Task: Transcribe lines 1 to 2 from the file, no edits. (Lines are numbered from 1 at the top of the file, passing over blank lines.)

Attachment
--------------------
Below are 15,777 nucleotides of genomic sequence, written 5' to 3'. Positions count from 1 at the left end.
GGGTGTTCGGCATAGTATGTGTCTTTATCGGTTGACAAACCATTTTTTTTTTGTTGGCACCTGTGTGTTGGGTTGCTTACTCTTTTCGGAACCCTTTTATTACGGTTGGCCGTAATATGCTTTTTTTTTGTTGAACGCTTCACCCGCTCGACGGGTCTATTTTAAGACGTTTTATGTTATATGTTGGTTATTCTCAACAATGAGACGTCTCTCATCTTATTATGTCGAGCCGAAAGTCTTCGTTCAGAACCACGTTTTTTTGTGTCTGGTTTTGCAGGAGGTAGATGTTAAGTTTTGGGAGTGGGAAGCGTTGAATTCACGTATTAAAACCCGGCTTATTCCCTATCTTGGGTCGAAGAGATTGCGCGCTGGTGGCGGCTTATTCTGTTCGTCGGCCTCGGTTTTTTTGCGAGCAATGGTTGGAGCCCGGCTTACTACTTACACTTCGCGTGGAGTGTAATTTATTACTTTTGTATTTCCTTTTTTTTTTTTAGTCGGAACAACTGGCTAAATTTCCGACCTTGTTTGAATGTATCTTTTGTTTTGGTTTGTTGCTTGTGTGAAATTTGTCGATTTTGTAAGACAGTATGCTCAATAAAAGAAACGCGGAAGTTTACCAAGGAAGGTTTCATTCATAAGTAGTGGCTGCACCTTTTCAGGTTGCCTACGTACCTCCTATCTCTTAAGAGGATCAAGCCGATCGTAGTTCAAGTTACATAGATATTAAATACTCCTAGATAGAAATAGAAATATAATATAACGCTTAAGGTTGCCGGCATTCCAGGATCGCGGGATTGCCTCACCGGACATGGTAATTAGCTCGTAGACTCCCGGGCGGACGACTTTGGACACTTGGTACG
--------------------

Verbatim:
Below are 15,777 nucleotides of genomic sequence, written 5' to 3'. Positions count from 1 at the left end.
GGGTGTTCGGCATAGTATGTGTCTTTATCGGTTGACAAACCATTTTTTTTTTGTTGGCACCTGTGTGTTGGGTTGCTTACTCTTTTCGGAACCCTTTTATTACGGTTGGCCGTAATATGCTTTTTTTTTGTTGAACGCTTCACCCGCTCGACGGGTCTATTTTAAGACGTTTTATGTTATATGTTGGTTATTCTCAACAATGAGACGTCTCTCATCTTATTATGTCGAGCCGAAAGTCTTCGTTCAGAACCACGTTTTTTTGTGTCTGGTTTTGCAGGAGGTAGATGTTAAGTTTTGGGAGTGGGAAGCGTTGAATTCACGTATTAAAACCCGGCTTATTCCCTATCTTGGGTCGAAGAGATTGCGCGCTGGTGGCGGCTTATTCTGTTCGTCGGCCTCGGTTTTTTTGCGAGCAATGGTTGGAGCCCGGCTTACTACTTACACTTCGCGTGGAGTGTAATTTATTACTTTTGTATTTCCTTTTTTTTTTTTAGTCGGAACAACTGGCTAAATTTCCGACCTTGTTTGAATGTATCTTTTGTTTTGGTTTGTTGCTTGTGTGAAATTTGTCGATTTTGTAAGACAGTATGCTCAATAAAAGAAACGCGGAAGTTTACCAAGGAAGGTTTCATTCATAAGTAGTGGCTGCACCTTTTCAGGTTGCCTACGTACCTCCTATCTCTTAAGAGGATCAAGCCGATCGTAGTTCAAGTTACATAGATATTAAATACTCCTAGATAGAAATAGAAATATAATATAACGCTTAAGGTTGCCGGCATTCCAGGATCGCGGGATTGCCTCACCGGACATGGTAATTAGCTCGTAGACTCCCGGGCGGACGACTTTGGACACTTGGTACG